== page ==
We all love being outdoors in the warmer months, but what happens if you get too warm? Here are some heat related illnesses that you and your child should be aware of.
Muscle pain or spasms may arise during strenuous activity, particularly in the abdomen, arms, or legs. Children who perspire freely (depleting their bodies of fluids) may be affected more.
What to do if you suspect heat cramps:
- Take the child or teen into a cool place. If there is no place indoors, even a shady tree may help.
- Give them water or a sports beverage to drink.
- Gently massage the area that is painful or in spasm to help bring relief.
- The child or teen should wait several hours before resuming physical activity, or the heat cramps may turn into heat exhaustion or heat stroke.
- If the muscle cramping/spasm lasts more than an hour, seek medical attention.
Heat exhaustion is the body’s way of letting you know it’s lost an excessive amount of water and salt contained in sweat. Warning signs include: perfuse perspiration (sweating); muscle cramps; fatigue; weakness; dizziness; headache; nausea/vomiting; fainting; rapid, weak pulse; and rapid, shallow breathing.
What to do if you suspect heat exhaustion:
- Use a thermometer to take their body temperature (preferably rectally). If the temperature is elevated to 103.1 degrees or higher, see the next section on “heatstroke.”
- Like with heat cramps: take the child or teen into a cool place, either indoors or outdoors; give them water (or a sports beverage, if water is not available); and gently massage any areas that are painful or in spasm.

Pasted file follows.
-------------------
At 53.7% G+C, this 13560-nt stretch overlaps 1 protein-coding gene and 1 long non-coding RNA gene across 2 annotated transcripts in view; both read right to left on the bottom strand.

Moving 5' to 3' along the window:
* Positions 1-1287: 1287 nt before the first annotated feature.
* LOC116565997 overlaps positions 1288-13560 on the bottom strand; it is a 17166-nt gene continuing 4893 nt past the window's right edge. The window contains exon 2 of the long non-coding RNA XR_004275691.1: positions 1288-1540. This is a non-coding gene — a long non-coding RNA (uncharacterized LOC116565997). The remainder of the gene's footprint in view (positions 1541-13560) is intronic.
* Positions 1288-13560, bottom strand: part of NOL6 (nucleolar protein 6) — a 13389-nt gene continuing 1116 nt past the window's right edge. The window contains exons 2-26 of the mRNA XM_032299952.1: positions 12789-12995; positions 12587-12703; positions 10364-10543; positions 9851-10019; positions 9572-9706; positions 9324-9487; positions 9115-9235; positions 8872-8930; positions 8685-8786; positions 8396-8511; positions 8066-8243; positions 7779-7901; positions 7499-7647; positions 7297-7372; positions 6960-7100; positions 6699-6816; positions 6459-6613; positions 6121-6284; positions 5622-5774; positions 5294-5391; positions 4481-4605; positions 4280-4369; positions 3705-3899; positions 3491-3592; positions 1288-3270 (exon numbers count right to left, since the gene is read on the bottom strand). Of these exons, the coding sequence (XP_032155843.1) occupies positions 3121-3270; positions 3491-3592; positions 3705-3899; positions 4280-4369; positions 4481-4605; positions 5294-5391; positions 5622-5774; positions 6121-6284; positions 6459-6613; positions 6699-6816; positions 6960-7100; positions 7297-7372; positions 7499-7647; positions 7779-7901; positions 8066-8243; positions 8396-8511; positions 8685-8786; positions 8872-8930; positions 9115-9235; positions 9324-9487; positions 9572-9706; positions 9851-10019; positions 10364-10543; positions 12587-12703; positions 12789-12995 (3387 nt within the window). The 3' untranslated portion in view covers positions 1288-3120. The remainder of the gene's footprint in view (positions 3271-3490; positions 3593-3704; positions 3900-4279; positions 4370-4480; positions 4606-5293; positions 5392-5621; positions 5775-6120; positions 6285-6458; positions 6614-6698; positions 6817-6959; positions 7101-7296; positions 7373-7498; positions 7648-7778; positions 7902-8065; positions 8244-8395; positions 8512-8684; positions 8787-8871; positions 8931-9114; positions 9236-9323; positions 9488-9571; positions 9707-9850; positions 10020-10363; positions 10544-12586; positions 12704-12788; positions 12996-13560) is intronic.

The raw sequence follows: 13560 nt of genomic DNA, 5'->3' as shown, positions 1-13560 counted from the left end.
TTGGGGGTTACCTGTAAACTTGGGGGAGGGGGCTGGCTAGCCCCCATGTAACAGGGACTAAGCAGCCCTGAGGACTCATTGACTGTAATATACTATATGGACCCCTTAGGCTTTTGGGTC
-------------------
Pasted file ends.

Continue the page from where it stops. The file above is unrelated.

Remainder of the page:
- Prepare a cool bath, shower, or sponge bath
- If symptoms get worse, or continue after one hour, seek medical attention, as untreated heat exhaustion can progress into heat stroke. Severe symptoms warrant an immediate trip to the hospital emergency department.
Heatstroke is a potentially deadly condition where the body’s thermostat, or temperature regulatory system, doesn’t work properly. It’s not uncommon for body temperatures to soar to 105 degrees F or higher as fast as 10-15 minutes. The child is also not able to sweat well enough, so the body heat is held in instead of released.
Symptoms of heatstroke include: oral temperatures of 103.1 degrees F or higher; red, hot, dry skin; nausea; dizziness; rapid, strong pulse; throbbing headache; confusion; unconsciousness.
What to do:
- Have someone call for emergency medical assistance while you begin to cool the child
- Important: Do not give them anything to drink. In their state, they could accidently inhale the liquid into their lungs, causing aspiration pneumonia.
- Move them inside, or to a shady outdoors area.
- Remove as much of their clothing as possible.
- Aim a fan or air-conditioner at them.
- Get cool water on their skin, either by immersing them in a bathtub or shower. You can also give a sponge bath, spray them with a garden hose, or in low humidity wrap them in a cool, wet sheet.
- Take their body temperature every five minutes, and continue trying to cool them until the thermometer reads 102 degrees F or less.
- If emergency medical personnel are delayed, call the hospital emergency department for further instructions.
- Sometimes heatstroke victims begin to twitch uncontrollably or have a seizure. If they do begin to have a seizure, make sure the child does not injure themselves on any furniture nearby, and turn their head to the side to help keep their airways open (also do so if they are vomiting).